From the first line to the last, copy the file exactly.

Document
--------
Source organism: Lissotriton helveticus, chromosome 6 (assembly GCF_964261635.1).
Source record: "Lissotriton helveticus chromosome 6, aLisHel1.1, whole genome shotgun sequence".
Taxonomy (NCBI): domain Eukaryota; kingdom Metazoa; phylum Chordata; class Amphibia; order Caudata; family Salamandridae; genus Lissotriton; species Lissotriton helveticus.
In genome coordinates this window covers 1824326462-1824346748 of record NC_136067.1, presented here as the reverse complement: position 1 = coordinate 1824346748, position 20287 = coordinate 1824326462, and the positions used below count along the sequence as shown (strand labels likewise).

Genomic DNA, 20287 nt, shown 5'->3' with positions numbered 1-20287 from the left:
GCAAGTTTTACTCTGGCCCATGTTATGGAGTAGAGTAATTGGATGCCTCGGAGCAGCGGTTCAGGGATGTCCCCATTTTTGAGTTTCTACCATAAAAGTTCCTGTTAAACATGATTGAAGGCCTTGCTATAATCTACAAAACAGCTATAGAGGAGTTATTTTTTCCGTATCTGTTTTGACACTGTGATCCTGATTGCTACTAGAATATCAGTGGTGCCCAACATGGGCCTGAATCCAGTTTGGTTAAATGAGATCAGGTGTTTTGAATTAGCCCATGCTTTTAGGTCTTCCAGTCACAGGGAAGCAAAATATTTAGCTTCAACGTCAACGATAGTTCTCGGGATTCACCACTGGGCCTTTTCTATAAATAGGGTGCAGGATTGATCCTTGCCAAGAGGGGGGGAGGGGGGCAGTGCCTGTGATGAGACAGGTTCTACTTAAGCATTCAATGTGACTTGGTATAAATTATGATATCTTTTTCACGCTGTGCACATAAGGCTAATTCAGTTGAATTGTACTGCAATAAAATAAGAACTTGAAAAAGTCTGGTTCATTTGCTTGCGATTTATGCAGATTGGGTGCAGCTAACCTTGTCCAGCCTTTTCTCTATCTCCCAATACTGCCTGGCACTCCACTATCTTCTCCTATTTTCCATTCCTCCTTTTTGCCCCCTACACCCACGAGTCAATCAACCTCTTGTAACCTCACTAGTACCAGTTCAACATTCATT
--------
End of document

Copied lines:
Source organism: Lissotriton helveticus, chromosome 6 (assembly GCF_964261635.1).
Source record: "Lissotriton helveticus chromosome 6, aLisHel1.1, whole genome shotgun sequence".
Taxonomy (NCBI): domain Eukaryota; kingdom Metazoa; phylum Chordata; class Amphibia; order Caudata; family Salamandridae; genus Lissotriton; species Lissotriton helveticus.
In genome coordinates this window covers 1824326462-1824346748 of record NC_136067.1, presented here as the reverse complement: position 1 = coordinate 1824346748, position 20287 = coordinate 1824326462, and the positions used below count along the sequence as shown (strand labels likewise).

Genomic DNA, 20287 nt, shown 5'->3' with positions numbered 1-20287 from the left:
GCAAGTTTTACTCTGGCCCATGTTATGGAGTAGAGTAATTGGATGCCTCGGAGCAGCGGTTCAGGGATGTCCCCATTTTTGAGTTTCTACCATAAAAGTTCCTGTTAAACATGATTGAAGGCCTTGCTATAATCTACAAAACAGCTATAGAGGAGTTATTTTTTCCGTATCTGTTTTGACACTGTGATCCTGATTGCTACTAGAATATCAGTGGTGCCCAACATGGGCCTGAATCCAGTTTGGTTAAATGAGATCAGGTGTTTTGAATTAGCCCATGCTTTTAGGTCTTCCAGTCACAGGGAAGCAAAATATTTAGCTTCAACGTCAACGATAGTTCTCGGGATTCACCACTGGGCCTTTTCTATAAATAGGGTGCAGGATTGATCCTTGCCAAGAGGGGGGGAGGGGGGCAGTGCCTGTGATGAGACAGGTTCTACTTAAGCATTCAATGTGACTTGGTATAAATTATGATATCTTTTTCACGCTGTGCACATAAGGCTAATTCAGTTGAATTGTACTGCAATAAAATAAGAACTTGAAAAAGTCTGGTTCATTTGCTTGCGATTTATGCAGATTGGGTGCAGCTAACCTTGTCCAGCCTTTTCTCTATCTCCCAATACTGCCTGGCACTCCACTATCTTCTCCTATTTTCCATTCCTCCTTTTTGCCCCCTACACCCACGAGTCAATCAACCTCTTGTAACCTCACTAGTACCAGTTCAACATTCATT